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DATED 1535. 

In a corpus geographorum, for which it will be one of the first duties 
of Jewish Science to edit critical texts of Hebrew descriptive travels 
composed during the latter half of the fifteenth and the beginning 
of the sixteenth centuries, the post of honour will certainly belong 
to the Italians. The extraordinarily favourable relations between 
Venice and the whole of the Orieht, the periodical voyages of perfectly 
equipped vessels to Egypt and Palestine \ the development of trade 
between the Republic and the Levant, acted as a continual stimulus 
to the Italian Jews to visit the scenes of their national glory. Though 
a natural result of their refined intellects, their liberal education, 
which had reached a higher stage in Italy than elsewhere, and their 
mastery of the Hebrew language, exhibited in a flowing and pure 
prose, still praise is due to the Italian Jews for having preserved their 
observations and impressions permanently, in detailed reports of 
their travels, and in letters sent home to their relatives and friends. 
These reports and epistles furnish valuable historical data concerning 
countries and periods of which we should otherwise have remained in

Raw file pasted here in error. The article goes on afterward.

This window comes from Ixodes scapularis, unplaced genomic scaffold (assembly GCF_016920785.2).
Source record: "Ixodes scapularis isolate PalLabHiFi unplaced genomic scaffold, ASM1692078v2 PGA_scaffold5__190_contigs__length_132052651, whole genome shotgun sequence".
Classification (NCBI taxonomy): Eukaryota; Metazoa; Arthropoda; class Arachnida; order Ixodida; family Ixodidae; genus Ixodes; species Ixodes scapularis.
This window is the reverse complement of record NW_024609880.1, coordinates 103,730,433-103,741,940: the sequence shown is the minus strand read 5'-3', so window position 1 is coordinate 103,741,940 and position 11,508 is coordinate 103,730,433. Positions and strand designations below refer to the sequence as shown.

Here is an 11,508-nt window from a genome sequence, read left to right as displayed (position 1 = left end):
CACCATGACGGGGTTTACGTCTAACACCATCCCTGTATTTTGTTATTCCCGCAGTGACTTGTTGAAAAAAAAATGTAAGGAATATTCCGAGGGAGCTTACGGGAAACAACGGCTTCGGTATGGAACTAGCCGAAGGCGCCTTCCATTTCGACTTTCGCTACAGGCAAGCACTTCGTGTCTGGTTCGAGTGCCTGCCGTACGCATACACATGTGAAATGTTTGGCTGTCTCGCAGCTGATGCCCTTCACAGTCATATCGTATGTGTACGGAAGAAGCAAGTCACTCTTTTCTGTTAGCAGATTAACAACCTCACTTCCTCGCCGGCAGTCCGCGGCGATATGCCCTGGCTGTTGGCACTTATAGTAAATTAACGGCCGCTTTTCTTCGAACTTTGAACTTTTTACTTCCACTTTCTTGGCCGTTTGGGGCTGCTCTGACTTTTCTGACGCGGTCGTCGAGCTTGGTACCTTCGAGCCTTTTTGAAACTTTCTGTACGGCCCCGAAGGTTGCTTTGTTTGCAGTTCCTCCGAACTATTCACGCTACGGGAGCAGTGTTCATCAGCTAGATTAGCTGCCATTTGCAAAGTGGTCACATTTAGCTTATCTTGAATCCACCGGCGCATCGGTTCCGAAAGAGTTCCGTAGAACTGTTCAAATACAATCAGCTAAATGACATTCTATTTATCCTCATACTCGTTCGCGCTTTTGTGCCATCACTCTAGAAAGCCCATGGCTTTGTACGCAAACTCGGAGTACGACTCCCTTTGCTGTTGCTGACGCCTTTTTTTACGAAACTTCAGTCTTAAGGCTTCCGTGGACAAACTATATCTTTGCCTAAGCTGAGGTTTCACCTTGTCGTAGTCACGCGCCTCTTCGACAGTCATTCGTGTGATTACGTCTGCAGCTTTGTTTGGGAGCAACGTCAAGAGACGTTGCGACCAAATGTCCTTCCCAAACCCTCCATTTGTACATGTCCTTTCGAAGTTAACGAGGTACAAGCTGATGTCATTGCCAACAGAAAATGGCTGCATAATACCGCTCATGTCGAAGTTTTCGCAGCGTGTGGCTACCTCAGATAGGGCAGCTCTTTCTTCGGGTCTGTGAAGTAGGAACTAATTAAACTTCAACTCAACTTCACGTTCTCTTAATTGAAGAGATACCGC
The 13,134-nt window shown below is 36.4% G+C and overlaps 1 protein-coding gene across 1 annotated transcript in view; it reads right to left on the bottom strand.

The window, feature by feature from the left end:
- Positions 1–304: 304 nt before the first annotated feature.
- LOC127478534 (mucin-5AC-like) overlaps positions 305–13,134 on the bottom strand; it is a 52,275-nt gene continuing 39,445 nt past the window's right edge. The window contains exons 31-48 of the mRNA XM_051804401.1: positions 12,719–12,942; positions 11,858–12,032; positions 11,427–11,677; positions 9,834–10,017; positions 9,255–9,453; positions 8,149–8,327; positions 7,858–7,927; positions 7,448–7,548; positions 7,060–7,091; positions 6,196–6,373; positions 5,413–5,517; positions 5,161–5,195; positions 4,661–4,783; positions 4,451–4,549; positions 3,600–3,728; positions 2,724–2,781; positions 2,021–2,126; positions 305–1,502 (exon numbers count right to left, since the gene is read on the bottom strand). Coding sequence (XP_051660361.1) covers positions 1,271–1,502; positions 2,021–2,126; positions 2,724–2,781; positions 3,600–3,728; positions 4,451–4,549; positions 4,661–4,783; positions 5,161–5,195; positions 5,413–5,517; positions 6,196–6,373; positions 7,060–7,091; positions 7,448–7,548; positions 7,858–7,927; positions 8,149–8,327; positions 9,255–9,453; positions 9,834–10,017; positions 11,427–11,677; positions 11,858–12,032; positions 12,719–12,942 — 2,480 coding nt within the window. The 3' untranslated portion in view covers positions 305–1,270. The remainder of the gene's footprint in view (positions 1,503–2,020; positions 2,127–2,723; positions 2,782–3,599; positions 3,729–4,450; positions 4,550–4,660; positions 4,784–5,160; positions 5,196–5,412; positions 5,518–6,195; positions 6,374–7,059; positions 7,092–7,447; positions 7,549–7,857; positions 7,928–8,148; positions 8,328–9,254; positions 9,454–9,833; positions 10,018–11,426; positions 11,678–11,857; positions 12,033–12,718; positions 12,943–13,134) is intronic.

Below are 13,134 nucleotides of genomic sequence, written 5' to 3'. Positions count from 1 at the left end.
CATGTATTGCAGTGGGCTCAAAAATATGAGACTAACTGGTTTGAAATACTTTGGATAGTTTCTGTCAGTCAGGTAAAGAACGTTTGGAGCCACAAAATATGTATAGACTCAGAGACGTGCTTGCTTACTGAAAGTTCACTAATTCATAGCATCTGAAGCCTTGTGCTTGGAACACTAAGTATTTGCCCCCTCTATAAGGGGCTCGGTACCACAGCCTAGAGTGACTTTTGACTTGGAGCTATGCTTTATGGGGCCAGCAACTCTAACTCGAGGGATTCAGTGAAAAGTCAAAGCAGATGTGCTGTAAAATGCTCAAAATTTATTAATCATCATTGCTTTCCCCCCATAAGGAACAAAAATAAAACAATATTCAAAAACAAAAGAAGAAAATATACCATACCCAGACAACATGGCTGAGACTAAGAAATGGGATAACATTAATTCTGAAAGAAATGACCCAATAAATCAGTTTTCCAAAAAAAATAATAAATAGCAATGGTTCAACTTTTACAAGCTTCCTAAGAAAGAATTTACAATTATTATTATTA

total darkness. The eagerness with which every one awaited news 
from the Orient transformed every pilgrim into a geographer, every 
traveller into an author. Merchant or scholar, saint or man of the 
world, all wrote accounts of their travels, which, on reaching their 
destination, were shown round and were even copied and widely dis- 
tributed. Thus, for example, there are the valuable travels which 
Meshullam b. Menachem 2 di Volterra 3 wrote in 1481, describing his 

1 Cp. notices of these travelling routes in M. Steinschneider's Hebr. 
Bibliographie, XXI, 136. 

2 Possibly the scribe of the Codex Gunzberg 166, Menachem b. Aaron 
b. Joab of Volterra is Meshullam's father. He styles himself, according 
to Senior Sachs' catalogue, at the close of this manuscript : nw "isp YMfn 
tom rman pn« Yrrcm oroo vnn -vu itp-io o-p'aon nan '3co raw rrn nun 
irmtor? nrvn rnrn '13 taicS lnrmnpi irvnonm wraroi H-rcaM vyo n'^Si w 
xtfm OOTrti n»ni o'cSt neon row w tin unrrt dts' -ws nrrwa [1433]. 

3 Edited by D. Castelli in A. M. Luncz's Jerusalem, I, p. 166, &c. 

VOL. IX. K k 


experiences during a journey to Egypt and Palestine. It appears 
that commerce with precious stones often brought the Florentine 
merchant to the Orient 1 . When Obadiah di Bertinoro. at the close of 
1487, commenced his pilgrimage to the Holy Land 2 , Meshullam was 
on the same ship, which he, however, left in order to re-embark at 
Rhodes in a vessel bound for Chios 3 . The letter which Obadiah di 
Bertinoro wrote to his father from Jerusalem is one of the most 
authentic Jewish itineraries ever composed. The anonymous Italian 
traveller who, probably impelled by R. Obadiah's example, left Venice 
on August 5, 1495/ did not pass through Egypt, but went direct to